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Thread: Debating breeding my fave female

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    Default Debating breeding my fave female

    Hello again! I'm not a common poster here, but I enjoy reading everyone's posts, admiring pictures, and picking up new tidbits of information. I have been searching for topics similar to mine, but can't seem to find anything that answers them so directly. This is a bit of a novel, but I know how miscommunications run rampant via text, so I'm trying to be as clear as possible.

    I have 1.2 crested geckos, and one of the females if Felix, my bestest girl, my favorite critter ever. She's such a good-natured creature and I'm quite attached to her. I've debated breeding her in the past, and decided against it. Being my favorite, and I always assumed a little on the small side, I would be crushed if something happened to her during the mating and laying process that caused her problems. I decided that maybe breeding wasn't for her.

    Then, she began regularly laying infertile egg clutches. I realized that my thoughts about her being smaller than normal were unfounded, since she was managing to pass full-sized eggs like any other gecko. That opened the breeding door again a little, since worried for her health were fading. I'm a little worried though, and this is anthropomorphizing her badly, but from one girl to another, I feel a little bad about popping my male in with her and really giving her no option but to let him have his way with her. I'll have to get over that myself though. O

    I heard recently from my co-workers at the pet store I used to work at that there's some evidence now that breeding might help reduce the risk of the geckos contracting certain cancers, and that if Felix is my favorite, she should be the first one I breed. Has anyone heard this, or can you give more information? If it is true, and it's best for her, I'd be more willing to breed my Felix.

    I also have another female, Maddie, who I bought off Craigslist. When I received her she was suffering from some degree of MBD, though I have little experience with it, so I am not sure of the severity. Her tail was noticeably kinked along it's whole length. She was also massively overweight. I made sure to up her calcium, and eliminated her insects for her full QT period, and fed her only regular feedings of CGD 2-part superfood, with a little extra calcium powder added. I also gave her a ReptiGlo bulb just to help her make use of all the calcium she was given, since she obviously needed every scrap of it. It's been 4 months now, and she's been out of QT for a while. Her tail is still kinked noticeably, and she's so terrified of being handled that I haven't tried too hard to get a look at her calcium sacs yet. She completely stiffens up in your hand- she doesn't run. She just freezes and will almost go comatose for the first few minutes of handling. After a few minutes of holding perfectly still and covering her with a leafy tank decoration, then she will calm down and go exploring a little. I know it's horribly stressful for her, and I rarely handle her because of this. Are there other ways to check if she has recovered enough calcium to possibly be a candidate for breeding as well?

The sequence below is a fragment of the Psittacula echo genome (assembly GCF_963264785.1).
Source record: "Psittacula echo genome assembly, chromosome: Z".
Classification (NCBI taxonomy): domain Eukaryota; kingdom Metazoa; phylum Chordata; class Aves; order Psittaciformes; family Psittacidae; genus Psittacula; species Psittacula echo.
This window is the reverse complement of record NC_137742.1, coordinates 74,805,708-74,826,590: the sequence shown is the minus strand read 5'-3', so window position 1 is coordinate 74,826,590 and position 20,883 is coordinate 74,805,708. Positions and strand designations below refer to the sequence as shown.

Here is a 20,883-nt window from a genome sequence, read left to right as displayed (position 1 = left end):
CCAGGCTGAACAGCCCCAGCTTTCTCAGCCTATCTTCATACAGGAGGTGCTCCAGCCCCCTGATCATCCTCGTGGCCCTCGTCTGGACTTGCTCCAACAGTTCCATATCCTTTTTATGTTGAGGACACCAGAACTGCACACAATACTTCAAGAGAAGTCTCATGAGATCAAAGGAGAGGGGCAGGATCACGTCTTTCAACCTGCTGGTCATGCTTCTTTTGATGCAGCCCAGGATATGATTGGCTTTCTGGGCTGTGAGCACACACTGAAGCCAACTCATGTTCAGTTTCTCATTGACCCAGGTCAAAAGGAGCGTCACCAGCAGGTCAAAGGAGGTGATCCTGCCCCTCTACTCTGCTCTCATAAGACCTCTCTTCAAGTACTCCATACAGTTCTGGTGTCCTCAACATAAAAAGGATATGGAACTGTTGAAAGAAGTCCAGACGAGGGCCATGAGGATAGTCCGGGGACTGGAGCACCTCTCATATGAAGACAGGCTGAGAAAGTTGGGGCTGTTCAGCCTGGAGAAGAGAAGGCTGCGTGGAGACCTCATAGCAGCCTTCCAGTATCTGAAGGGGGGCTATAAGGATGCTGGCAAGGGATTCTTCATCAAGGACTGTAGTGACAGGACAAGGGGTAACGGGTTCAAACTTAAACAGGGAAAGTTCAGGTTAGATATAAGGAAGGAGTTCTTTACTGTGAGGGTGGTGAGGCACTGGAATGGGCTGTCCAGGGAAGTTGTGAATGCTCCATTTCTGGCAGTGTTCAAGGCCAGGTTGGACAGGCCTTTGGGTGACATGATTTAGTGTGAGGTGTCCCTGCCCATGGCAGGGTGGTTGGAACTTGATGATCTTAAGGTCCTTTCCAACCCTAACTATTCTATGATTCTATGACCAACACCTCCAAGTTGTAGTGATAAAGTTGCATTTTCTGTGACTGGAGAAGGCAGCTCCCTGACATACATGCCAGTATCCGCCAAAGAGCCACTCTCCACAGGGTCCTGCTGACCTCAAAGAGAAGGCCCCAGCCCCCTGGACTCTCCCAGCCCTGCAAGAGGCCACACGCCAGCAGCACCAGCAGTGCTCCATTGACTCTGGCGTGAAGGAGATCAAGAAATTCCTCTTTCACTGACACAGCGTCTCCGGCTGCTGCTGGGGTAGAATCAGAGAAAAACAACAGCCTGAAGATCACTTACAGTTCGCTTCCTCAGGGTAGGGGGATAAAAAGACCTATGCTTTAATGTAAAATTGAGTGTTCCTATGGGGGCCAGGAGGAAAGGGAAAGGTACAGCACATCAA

My final question bases on breeding ethics. My lone male, Kai, hasn't "crowned" out his crests yet. He's still got itty-little baby crests, despite being 13 months old and fully sexually mature (bulges and all). He's certainly not a great specimen of a crested gecko. This leads me to believe that he should not be bred, because his genes could very well be inferior, and with no more crested geckos coming out of the wild, I don't think it's smart to consciously breed an inferior gecko and spread those genes. I could post pictures of his crown if you like. Are there varying degrees of crest size? Do we know of the genetics behind crest size? He might just have a recessive gene that wouldn't necessarily pass on completely, perhaps? I don't know very much about crested gecko genetics, so I'll take your advice in this field. I'm willing to not breed him if his little genetic line should probably come to a halt for the good of the captive population. If it's suggested to breed my girls (who both have nice, full crests and seem in great condition) to prevent future health problems, I'd love to, but I want their offspring to be good-quality cresteds.

    I hope I don't open a can of worms with this last part of the topic. I'm not trying to arguing the ethics of breeding geckos, simply whether or not to breed this particular little guy I have based on what I've observed about him. Anything you can offer from experience, trends in the hobby, and actual facts would be greatly appreciated!
    1.1 Crested Gecko- Kai and Felix
    2.0 African Clawed Frogs- Methuselah and Desmosthenes